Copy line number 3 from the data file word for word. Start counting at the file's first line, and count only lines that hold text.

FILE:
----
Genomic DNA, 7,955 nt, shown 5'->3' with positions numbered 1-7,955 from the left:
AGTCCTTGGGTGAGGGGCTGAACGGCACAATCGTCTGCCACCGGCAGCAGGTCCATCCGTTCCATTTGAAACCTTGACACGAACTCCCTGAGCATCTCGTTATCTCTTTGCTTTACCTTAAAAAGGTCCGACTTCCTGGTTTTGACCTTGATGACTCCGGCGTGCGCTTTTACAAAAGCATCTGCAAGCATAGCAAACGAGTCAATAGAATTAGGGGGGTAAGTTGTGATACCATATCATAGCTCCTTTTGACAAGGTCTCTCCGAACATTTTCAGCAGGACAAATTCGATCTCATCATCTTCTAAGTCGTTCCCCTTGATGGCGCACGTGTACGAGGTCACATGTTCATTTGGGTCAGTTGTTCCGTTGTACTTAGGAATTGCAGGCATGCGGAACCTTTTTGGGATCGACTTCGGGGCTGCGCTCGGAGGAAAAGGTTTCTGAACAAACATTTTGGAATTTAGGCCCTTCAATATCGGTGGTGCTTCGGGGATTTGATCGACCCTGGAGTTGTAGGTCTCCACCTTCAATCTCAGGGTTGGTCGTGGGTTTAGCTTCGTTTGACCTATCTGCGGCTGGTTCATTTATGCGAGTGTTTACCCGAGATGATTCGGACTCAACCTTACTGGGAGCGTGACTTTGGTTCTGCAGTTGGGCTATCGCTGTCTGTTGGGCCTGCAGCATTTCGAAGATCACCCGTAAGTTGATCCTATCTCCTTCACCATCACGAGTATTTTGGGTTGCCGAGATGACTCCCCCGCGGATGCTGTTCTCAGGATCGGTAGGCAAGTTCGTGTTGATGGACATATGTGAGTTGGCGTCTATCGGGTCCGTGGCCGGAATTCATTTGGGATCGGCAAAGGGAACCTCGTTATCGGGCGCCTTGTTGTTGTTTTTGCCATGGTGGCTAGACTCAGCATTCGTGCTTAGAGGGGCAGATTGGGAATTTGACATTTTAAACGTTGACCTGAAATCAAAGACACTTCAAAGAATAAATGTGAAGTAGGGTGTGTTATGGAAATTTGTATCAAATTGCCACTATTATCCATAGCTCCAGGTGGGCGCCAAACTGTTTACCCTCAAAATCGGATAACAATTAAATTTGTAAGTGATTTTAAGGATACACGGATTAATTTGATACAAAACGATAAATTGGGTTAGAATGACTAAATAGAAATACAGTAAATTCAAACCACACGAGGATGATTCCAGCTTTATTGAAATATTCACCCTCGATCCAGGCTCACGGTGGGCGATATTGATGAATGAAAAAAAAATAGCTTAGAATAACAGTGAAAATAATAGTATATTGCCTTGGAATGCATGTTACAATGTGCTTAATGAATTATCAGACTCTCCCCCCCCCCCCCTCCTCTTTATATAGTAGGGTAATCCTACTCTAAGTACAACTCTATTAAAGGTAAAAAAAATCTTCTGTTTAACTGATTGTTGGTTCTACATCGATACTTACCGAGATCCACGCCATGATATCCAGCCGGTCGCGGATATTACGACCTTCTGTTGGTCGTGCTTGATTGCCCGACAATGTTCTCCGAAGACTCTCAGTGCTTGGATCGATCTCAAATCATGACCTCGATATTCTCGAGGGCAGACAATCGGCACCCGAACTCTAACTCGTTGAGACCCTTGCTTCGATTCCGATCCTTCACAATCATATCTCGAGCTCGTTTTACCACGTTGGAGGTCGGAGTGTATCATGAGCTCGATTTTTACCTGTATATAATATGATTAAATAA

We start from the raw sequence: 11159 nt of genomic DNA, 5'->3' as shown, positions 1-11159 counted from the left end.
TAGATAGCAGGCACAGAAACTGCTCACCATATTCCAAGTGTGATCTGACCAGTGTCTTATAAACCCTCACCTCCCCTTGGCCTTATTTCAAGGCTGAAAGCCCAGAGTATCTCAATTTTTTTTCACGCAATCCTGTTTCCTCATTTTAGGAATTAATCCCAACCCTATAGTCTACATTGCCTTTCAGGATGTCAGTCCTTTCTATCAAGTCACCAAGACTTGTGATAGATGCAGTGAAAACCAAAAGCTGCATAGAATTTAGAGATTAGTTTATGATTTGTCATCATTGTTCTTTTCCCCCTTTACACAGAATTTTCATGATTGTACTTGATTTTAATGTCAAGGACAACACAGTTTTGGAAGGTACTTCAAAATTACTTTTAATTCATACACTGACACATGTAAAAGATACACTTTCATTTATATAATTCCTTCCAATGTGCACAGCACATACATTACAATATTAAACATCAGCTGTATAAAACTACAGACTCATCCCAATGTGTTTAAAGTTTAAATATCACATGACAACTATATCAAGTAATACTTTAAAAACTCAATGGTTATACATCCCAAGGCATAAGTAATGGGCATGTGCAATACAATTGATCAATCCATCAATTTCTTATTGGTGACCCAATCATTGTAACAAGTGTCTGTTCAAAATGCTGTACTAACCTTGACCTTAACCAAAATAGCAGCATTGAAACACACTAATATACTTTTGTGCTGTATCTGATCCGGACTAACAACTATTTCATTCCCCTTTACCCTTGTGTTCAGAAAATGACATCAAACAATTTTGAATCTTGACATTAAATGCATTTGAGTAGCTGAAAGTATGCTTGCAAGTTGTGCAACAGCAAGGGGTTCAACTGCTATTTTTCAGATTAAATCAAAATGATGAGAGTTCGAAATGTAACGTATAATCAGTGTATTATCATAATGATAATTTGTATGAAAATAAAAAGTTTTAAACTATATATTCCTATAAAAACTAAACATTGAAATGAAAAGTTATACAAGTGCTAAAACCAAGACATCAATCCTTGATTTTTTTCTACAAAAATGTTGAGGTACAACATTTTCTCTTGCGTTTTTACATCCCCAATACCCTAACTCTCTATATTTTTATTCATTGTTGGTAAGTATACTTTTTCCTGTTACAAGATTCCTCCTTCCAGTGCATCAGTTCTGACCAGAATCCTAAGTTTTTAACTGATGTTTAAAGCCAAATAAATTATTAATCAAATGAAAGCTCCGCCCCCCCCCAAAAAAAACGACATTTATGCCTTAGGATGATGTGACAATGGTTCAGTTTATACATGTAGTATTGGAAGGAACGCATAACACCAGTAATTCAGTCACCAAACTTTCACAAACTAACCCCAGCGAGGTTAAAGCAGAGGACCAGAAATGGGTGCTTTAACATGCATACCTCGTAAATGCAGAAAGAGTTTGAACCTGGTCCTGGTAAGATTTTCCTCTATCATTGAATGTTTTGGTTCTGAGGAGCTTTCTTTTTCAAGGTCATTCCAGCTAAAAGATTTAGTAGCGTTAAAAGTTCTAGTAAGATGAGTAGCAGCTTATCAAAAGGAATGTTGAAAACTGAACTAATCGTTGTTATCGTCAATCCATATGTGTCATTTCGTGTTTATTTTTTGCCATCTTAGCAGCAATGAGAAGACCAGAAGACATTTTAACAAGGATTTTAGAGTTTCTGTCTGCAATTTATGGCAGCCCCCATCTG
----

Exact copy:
We start from the raw sequence: 11159 nt of genomic DNA, 5'->3' as shown, positions 1-11159 counted from the left end.